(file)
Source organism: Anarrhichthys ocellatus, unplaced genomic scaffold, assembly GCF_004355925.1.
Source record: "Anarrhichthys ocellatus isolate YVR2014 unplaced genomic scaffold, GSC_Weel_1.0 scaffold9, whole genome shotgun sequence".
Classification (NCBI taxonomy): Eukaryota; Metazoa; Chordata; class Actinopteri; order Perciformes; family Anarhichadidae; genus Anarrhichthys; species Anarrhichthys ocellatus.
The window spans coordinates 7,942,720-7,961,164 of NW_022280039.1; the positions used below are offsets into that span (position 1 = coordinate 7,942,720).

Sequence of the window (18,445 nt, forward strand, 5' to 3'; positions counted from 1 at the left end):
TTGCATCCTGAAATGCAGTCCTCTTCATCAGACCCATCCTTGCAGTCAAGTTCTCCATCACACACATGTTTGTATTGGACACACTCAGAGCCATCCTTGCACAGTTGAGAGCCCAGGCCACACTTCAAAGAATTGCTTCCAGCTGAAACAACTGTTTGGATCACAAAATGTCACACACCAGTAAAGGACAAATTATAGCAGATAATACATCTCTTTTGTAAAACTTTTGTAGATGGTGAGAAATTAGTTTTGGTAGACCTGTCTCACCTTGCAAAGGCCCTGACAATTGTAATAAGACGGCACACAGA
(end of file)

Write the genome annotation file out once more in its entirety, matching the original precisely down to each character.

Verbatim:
Source organism: Anarrhichthys ocellatus, unplaced genomic scaffold, assembly GCF_004355925.1.
Source record: "Anarrhichthys ocellatus isolate YVR2014 unplaced genomic scaffold, GSC_Weel_1.0 scaffold9, whole genome shotgun sequence".
Classification (NCBI taxonomy): Eukaryota; Metazoa; Chordata; class Actinopteri; order Perciformes; family Anarhichadidae; genus Anarrhichthys; species Anarrhichthys ocellatus.
The window spans coordinates 7,942,720-7,961,164 of NW_022280039.1; the positions used below are offsets into that span (position 1 = coordinate 7,942,720).

Sequence of the window (18,445 nt, forward strand, 5' to 3'; positions counted from 1 at the left end):
TTGCATCCTGAAATGCAGTCCTCTTCATCAGACCCATCCTTGCAGTCAAGTTCTCCATCACACACATGTTTGTATTGGACACACTCAGAGCCATCCTTGCACAGTTGAGAGCCCAGGCCACACTTCAAAGAATTGCTTCCAGCTGAAACAACTGTTTGGATCACAAAATGTCACACACCAGTAAAGGACAAATTATAGCAGATAATACATCTCTTTTGTAAAACTTTTGTAGATGGTGAGAAATTAGTTTTGGTAGACCTGTCTCACCTTGCAAAGGCCCTGACAATTGTAATAAGACGGCACACAGA